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Analysis of energy use and carbon losses in the chemical and refinery industries
Bach, P.W.; Haije, W.G.; Neelis, M.L.; Patel, M.K.
Gepubliceerd door: Publicatie datum:
ECN Energie Efficiency in de Industrie 1-9-2005
ECN publicatienummer: Publicatie type:
ECN-I--05-008 Overig
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The chemical and refinery industry are both major consumers of energy. More energy efficient technologies in those industries therefore have the potential to contribute significantly to energy savings and the reduction of CO2 emissions at the macro-economic level. In order to assess these potentials, it is important to have a proper overview of the structure of energy use and CO2 emissions in these industries.

In this study an overview based on a spreadsheet model containing process datasets for 68 production processes for the production of 53 of the most important chemicals in terms of production volume and for 16 of the most important processes in the refinery industry is presented. The model also contains production volumes for the chemicals included and process volumes for the various refinery processes for the Netherlands, Western Europe and the world in 2000. The processes cover approximately 70% of the final energy use in the chemical and refinery industries.

For the processes analysed in the chemical industry, both the heat effects of the chemical reactions and the energy use of the processes are quantified. The sum of both equals the total energy loss of the processes (i.e. the amount of waste heat to the environment).

The total final energy loss in Western Europe for the processes analysed equals 1620 PJf in Western Europe in 2000, the total primary energy loss equals 1894 PJp. Total CO2 emissions are calculated as 111 Mt CO2, assuming steam and electricity to be produced separately (no cogeneration). Three processes (ethylene, ammonia and chlorine production) contribute approximately 50% to the total energy loss.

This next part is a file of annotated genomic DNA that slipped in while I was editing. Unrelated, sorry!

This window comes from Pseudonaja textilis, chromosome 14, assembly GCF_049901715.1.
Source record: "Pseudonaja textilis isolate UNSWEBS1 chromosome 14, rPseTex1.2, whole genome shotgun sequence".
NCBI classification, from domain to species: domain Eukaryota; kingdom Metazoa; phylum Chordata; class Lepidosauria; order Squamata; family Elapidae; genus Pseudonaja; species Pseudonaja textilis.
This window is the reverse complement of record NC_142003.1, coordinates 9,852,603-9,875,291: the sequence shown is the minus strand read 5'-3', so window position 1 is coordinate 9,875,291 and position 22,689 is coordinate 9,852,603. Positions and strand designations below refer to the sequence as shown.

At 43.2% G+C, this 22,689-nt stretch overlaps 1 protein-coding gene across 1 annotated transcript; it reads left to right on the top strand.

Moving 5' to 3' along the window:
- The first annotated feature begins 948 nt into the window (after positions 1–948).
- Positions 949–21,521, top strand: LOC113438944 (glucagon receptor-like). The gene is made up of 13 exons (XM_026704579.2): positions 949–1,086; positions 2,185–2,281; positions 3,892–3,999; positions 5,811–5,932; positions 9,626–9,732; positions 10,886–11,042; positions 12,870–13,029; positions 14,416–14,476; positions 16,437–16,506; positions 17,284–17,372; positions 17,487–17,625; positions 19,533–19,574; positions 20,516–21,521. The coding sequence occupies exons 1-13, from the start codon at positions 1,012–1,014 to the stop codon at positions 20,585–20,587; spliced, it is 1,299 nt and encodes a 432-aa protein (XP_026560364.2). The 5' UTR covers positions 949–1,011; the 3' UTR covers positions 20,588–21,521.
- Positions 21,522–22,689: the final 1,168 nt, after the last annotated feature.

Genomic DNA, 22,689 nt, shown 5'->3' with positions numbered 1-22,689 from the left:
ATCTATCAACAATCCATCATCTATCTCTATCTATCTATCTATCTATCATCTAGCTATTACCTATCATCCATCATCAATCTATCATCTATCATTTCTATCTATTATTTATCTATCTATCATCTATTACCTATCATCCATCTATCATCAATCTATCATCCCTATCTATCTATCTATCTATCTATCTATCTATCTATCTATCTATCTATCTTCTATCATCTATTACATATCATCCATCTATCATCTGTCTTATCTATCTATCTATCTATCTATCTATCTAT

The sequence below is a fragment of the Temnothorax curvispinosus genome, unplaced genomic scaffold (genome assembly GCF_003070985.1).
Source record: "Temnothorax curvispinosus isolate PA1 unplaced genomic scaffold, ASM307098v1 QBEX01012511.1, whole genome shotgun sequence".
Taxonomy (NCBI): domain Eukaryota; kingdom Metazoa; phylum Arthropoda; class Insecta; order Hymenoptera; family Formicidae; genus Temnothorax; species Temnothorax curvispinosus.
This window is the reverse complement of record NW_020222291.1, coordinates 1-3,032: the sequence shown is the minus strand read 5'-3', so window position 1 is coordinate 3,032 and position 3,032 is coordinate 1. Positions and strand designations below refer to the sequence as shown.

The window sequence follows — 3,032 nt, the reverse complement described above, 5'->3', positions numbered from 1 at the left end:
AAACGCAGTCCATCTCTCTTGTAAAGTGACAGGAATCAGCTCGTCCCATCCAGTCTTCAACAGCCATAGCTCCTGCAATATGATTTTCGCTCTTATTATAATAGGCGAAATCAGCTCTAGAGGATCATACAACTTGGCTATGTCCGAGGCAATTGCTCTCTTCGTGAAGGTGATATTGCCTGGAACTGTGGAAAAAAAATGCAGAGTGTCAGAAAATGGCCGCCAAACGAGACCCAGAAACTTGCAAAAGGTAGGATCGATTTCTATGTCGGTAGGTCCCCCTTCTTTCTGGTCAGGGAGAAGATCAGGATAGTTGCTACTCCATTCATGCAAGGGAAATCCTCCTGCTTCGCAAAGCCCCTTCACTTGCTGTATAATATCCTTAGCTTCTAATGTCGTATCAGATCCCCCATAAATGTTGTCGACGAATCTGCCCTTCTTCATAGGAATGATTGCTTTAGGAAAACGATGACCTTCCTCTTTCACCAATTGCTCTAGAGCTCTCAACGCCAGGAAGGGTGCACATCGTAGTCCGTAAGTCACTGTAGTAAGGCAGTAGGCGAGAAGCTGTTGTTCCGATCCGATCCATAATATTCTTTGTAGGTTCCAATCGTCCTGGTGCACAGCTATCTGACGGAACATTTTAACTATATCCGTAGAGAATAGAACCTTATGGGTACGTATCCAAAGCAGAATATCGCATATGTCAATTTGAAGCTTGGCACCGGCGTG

The ultimate theoretical energy saving potential of the processes is equal to the total energy loss of the process. The processes with large energy losses in relative (in GJ per tonne of product) and absolute terms (in PJ / year) are identified. The energy losses are split into losses due to non-selectivity, which is an indicator for process selectivity and excess final energy use, which is an indicator for the efficiency of energy use of a process. For the majority of processes the excess final energy contribution is the largest.

Considering those processes for which a Best Available Technology is known, the yearly energy saving potential in Western Europe ranges from 10 to 50% for small and large energy consumers respectively.

For the processes in the refinery industry, the analysis is focussed on the energy use of the various processes. The heat effects resulting from the chemical reactions could not be estimated with reasonable accuracy. Total energy use of the processes analysed in 2000 in Western Europe is estimated at 1555 PJf and 1654 PJp. Total CO2 emissions are estimated at 137 Mt CO2. Atmospheric distillation is identified at the largest energy consumer in the refinery (430 PJf), followed by catalytic cracking and hydrogen production.

This report presents an analysis at an intermediate (meso) level. The processes have been studied as black boxes without analysing the various unit operations (reactors, separation equipment etc.) within the process. Adding up the results for all processes yields results for the industries as a whole (the macro level). Processes with large theoretical energy saving potentials in relative and/or absolute terms have been identified. Among these processes are processes that are well known for their large energy use such as the processes to produce ammonia, chlorine and ethylene, but also less well known processes such as the processes to produce acrylonitrile and hexamethylene diamine. These processes could be selected for more detailed analysis at the micro level. In doing so, actual energy saving potentials could be determined, taking into account not only theoretical, but also practical, economic and thermodynamic considerations. The spreadsheet model can also be extended and improved at the meso and macro level. Various recommendations are given for improvements and extensions such as the inclusion of a more sophisticated model section for the production of electricity and steam and the inclusion of dynamic elements in the model to analyse past and to project future energy demand of the chemical and refinery industry.


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